Sunday, October 27, 2013

World View:

1.       the Red Army Faction or BaaderMeinhof Gang in the     former West Germany
2.       the Red Brigades in Italy,
3.       the 17 November Movement in Greece,
4.       the Shining Path of Peru,
5.       People’s  Revolutionary Army and the Motoneros of Argentina.
6.       The Maoist groups in India and Nepal


1.       PM calls it as "India's single largest internal security Problem"
2.       8,000 people have been killed between 2001 and 2012.
3.       Govt estimates of Maoist forces : 15000-20000 army, atleast 40% of them are women; avg age in high teens and low twenties.
4.       Various estimates suggest Maoist rebels could number up to 40,000. Of these, thousands may be armed with weapons ranging from AK-47s to light machine-guns raided from police stations or bought from dealers in Nepal. The cadre mostly comprises farmers, landless labourers, tribals and the extremely poor, including women and children.
5.       The Indian government, led by the United Progressive Alliance, banned the CPI (Maoist) under the Unlawful Activities (Prevention) Act (UAPA) as a terrorist organisation
6.       Naxalites have been charged by the government with running an extortion economy in the guise of a popular revolution, extorting vast amounts of money from local branches of mining companies and other businesses


1.       The peasant movement in Andhra Pradesh just after India’s independence was a precursor to the rise of Maoist thought. But it was an attack on a tribal man in the Naxalbari village of West Bengal on March 2, 1967 that sparked the violent, extremist left-wing movement.The Communist Party of China hailed the movement as the “Spring Thunder of India”.

2.       The Communist Party of India (Maoist) is an ultra-leftist political party in India which aims to overthrow the government of India through people's war and to establish a class-less society; ‘seizure of power’ through an agrarian revolution. Eight articles written by Charu Majumdar  at this time—known as the Historic Eight Documents—have been seen as providing their ideological foundation: arguing that revolution must take the path of armed struggle on the pattern of the Chinese revolution.

3.       Groups occupied vacant lands in parts of Naxalbari, Khoribari and Phansidewa police station areas of Siliguri sub-division on the plea that such lands were in excess of the permissible ceiling on land holdings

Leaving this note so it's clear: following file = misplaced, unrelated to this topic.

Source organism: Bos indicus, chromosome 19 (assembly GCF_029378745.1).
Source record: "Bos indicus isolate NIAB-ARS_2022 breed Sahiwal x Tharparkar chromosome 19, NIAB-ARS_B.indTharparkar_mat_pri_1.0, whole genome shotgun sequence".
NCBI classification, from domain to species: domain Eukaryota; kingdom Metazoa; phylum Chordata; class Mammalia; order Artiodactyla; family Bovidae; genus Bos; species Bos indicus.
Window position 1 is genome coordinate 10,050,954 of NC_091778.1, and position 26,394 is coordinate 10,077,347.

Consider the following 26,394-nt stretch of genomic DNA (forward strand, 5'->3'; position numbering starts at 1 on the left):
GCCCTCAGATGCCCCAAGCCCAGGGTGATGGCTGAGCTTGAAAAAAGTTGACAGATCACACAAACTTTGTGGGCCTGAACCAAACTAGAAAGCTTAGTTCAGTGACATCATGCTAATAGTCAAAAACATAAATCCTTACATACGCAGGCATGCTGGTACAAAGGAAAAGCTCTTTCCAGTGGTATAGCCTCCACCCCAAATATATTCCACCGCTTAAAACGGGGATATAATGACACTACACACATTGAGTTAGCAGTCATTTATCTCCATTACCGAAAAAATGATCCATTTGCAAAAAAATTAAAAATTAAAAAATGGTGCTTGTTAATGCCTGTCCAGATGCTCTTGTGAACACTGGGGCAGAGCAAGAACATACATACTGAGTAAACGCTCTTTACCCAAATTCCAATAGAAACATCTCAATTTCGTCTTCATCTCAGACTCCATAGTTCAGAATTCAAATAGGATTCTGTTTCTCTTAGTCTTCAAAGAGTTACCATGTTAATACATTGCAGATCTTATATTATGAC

4.       The Naxalite movement spread in the West Bengal State as a wildfire and particularly the urban elite youth and the bhadralok class got attracted to it.

5.       the extremist faction could not mobilise people for further organised militant activities because govt. arranged redressal of the long-standing grievances, especially in respect of the hapless and poor tea garden labourers and landless or marginal farmers.

6.       1972 : Death of Charu Majumdar

7.       A police research paper says the movement was subdued for two decades till 1991.

8.       Various splinter groups of Naxalites started resurfacing in various parts of India during the early 1980s. Thus, the Naxalites of Andhra Pradesh regrouped as the CPI-ML (Peoples’ War Group/ PWG); likewise the Bihar Naxalites rechristened themselves as the Maoist Communist Centre (MCC). Of all the newly organised Naxalite groups, the CPI-ML (PWG) turned out to be the most active not only in Andhra Pradesh but also in Orissa, in the tribal belt (Bastar-Dandakaranya) of Madhya Pradesh (now mostly in the State of Chhattisgarh) and Maharashtra, causing considerable violence in these States.

9.       In Bihar : greatest adversary was not so much the administration and the police but the armed gangs (senas) of the landlord class - the RanbirSena, the BhumiharSena; instead of assuming the characteristics of class struggle as propagated by Maoist ideologues, the skirmishes took the shape of caste warfare.

10.   Later reincarnated as the Maoist movement since 2004 : barring a few splinter groups, Naxalites have largely completed their process of merger and consolidation with the formation of the CPI (Maoist) on 21 September 2004


1.  What is India's Maoist challenge all about?--

     Ideological challenge to the very foundation of Indian state.-challenges the very edifice of Parliamentary democracy and constitutionalism

2.  How are the objectives of Maoist challenge to be accomplished? 

    They hope to accomplish these objectives not through Gandhian methods or Ideological debates, but by the stride of violence and terror as fundamental instruments

3.  Where is this challenge most visible?

1.       It started off in a small village called Naxalbhari;
2.       70s saw Maoist challenge in Urban areas; Today it is predominantly and overwhelmingly rural.